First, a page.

What Is Cloud Gaming? [And How Does It Work?]

Dejan Cvetnarevic
Dejan Cvetnarevic

Updated · Oct 17, 2022

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For a while now, some of the biggest names in the gaming industry have been hedging against a future where downloads, discs, and even consoles become obsolete. 

Instead, you’ll be able to stream games across the Internet just as easily as you now stream Netflix– all thanks to cloud gaming.

But, what is cloud gaming exactly and how does it work?

Here’s what we know.

What Is Cloud Gaming, Exactly?

Today, you download your game on your computer or slide the disk into your game console to play it. The game only looks as good as your RTX 30-series graphics card and runs as fast as the processor inside your machine. 

With cloud gaming, that “machine” is located in a data center far, far away. You would stream any game just like you know streaming a Netflix movie or a YouTube video– only now these videos would be reacting to your inputs as well.

Every time you press a button for your character to duck, jump, or run, the input gets sent to a server in the data center, tells the game what you’ve done, and sends a new video frame with the result. 

Multiply by 30 or 60 frames per second, and there’s your video (game.)

How Does Cloud Gaming Work?

Cloud gaming is like having a console in the cloud.

Instead of buying games and putting them on your hard drive, all you’ll need is to commit to a monthly fee for access and a stable internet connection, (at least 10 Mbit/s), which is well below the global median internet speed, to make it work.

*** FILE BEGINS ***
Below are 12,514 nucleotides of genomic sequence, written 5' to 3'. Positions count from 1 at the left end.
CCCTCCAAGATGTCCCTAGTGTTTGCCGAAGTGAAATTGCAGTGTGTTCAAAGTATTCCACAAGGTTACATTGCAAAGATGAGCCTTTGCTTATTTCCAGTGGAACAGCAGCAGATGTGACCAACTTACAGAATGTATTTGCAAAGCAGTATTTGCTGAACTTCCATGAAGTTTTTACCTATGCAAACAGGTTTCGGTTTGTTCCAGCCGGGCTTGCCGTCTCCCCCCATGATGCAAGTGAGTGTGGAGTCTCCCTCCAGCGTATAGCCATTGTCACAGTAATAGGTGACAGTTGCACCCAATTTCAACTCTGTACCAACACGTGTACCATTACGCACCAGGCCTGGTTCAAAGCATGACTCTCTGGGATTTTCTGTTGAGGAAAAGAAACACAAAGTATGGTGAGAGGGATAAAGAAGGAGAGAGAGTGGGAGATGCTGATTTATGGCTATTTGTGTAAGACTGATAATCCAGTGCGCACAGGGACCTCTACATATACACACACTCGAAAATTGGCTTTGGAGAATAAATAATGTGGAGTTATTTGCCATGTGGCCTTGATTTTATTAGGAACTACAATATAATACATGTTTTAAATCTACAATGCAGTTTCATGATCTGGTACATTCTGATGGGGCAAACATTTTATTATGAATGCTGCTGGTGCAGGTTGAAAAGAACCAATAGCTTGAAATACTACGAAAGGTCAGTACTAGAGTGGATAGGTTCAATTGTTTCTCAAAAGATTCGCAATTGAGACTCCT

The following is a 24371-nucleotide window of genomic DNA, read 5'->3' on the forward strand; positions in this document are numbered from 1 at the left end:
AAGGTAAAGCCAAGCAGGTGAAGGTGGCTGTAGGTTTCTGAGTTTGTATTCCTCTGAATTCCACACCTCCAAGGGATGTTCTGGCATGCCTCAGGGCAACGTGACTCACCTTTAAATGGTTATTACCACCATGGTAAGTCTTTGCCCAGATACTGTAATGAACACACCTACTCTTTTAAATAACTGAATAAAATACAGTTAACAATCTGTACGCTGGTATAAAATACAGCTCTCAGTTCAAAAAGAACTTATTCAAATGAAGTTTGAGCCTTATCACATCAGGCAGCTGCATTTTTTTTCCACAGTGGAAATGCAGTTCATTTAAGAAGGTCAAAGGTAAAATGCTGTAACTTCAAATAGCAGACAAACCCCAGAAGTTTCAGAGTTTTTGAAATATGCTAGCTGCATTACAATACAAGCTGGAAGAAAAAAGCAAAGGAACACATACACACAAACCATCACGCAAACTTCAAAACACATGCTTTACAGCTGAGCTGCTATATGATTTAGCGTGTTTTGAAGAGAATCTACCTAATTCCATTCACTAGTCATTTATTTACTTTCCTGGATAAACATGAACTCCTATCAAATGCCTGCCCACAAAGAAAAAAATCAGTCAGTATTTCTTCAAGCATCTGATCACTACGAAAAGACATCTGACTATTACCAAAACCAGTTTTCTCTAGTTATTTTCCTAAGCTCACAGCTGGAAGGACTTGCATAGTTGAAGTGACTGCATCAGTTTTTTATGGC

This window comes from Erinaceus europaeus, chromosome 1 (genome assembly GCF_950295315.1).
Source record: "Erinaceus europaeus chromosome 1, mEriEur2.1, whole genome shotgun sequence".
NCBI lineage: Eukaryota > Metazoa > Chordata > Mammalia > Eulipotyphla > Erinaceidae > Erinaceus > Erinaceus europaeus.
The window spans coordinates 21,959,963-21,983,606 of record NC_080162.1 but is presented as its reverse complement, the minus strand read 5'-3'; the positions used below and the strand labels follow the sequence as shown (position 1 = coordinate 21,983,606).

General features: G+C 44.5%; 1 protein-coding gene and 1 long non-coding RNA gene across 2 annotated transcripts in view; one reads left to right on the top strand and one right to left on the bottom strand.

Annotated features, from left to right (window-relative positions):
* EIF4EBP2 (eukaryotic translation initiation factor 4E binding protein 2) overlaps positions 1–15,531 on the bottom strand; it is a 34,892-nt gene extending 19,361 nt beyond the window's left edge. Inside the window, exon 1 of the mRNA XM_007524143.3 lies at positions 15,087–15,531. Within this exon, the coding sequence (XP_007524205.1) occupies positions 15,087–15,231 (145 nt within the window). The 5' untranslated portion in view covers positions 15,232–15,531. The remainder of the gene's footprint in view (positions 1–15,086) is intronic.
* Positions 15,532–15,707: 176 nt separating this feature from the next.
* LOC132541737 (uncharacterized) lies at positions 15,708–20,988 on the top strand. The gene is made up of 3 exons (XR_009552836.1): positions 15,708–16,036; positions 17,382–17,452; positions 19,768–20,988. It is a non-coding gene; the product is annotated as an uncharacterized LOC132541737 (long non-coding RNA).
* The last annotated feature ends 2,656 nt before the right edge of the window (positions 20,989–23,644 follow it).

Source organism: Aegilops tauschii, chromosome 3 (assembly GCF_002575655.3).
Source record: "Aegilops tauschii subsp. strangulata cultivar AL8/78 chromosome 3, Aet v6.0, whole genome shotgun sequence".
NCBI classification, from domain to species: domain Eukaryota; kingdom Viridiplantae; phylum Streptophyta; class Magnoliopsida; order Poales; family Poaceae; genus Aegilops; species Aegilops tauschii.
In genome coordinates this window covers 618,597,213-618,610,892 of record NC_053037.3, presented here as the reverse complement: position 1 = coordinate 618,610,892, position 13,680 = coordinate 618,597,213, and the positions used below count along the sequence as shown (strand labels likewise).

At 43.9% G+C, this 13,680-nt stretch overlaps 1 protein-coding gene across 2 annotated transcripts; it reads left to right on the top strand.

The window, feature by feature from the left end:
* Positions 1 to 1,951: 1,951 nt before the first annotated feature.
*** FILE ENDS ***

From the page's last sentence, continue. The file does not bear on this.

Once you sign up for a cloud gaming service, you can use an app or web-based browser to stream the games, depending on the service you choose.

Does It Actually Work?

Although gaming consoles are far from being a thing of the past, cloud gaming is not some far-fetched fairytale of the future; There are some cloud gaming service providers available on the market.

With GeForce Now, one of the best cloud gaming service providers, you can play games from other stores like Steam or Battle.net on your computer if you have the proper hardware

The downside is that you must wait in a long line and then you can only play for a limited time. Upgrading to the subscription model means you get better access and more playtime.

Google Stadia, which is ceasing operations in January 2023, follows a different business model. 

You may buy games on Google's platform and stream them on any compatible device in full HD  without having to wait for your turn. The subscription raises the resolution to 4K and provides a library of games you can play for free as long as your membership is active, such as Xbox Game Pass.

Most cloud streaming services work with the latest controllers that connect wirelessly via Bluetooth, and traditional mouse and keyboard setups. You can also use on-screen controls if you have a touchscreen device, such as a phone or tablet.

Pros and Cons of Cloud Gaming

Cloud gaming may sound like a dream come true for most gamers who are looking to free some space in their cluttered rooms. But, as with anything in the tech world, it comes with advantages and disadvantages. 

Pros

  • Scalability

Cloud gaming services allow gamers to access the server from virtually any platform– without losing progress. 

  • Reduced cost

For a smooth gaming experience on a console or a computer, you’ll need a good graphic card– whether it’s the pricey Nvidia RTX 4000 series or any of the under- $200 graphic cards you can find online, except with cloud gaming. 

  • Quality

Cloud gaming uses hardware in remote servers, which means the performance and resolution of your games would be the same, regardless of the device you’re using. You will get the same experience playing on your phone and your computer.

Cons

  • Bandwidth issues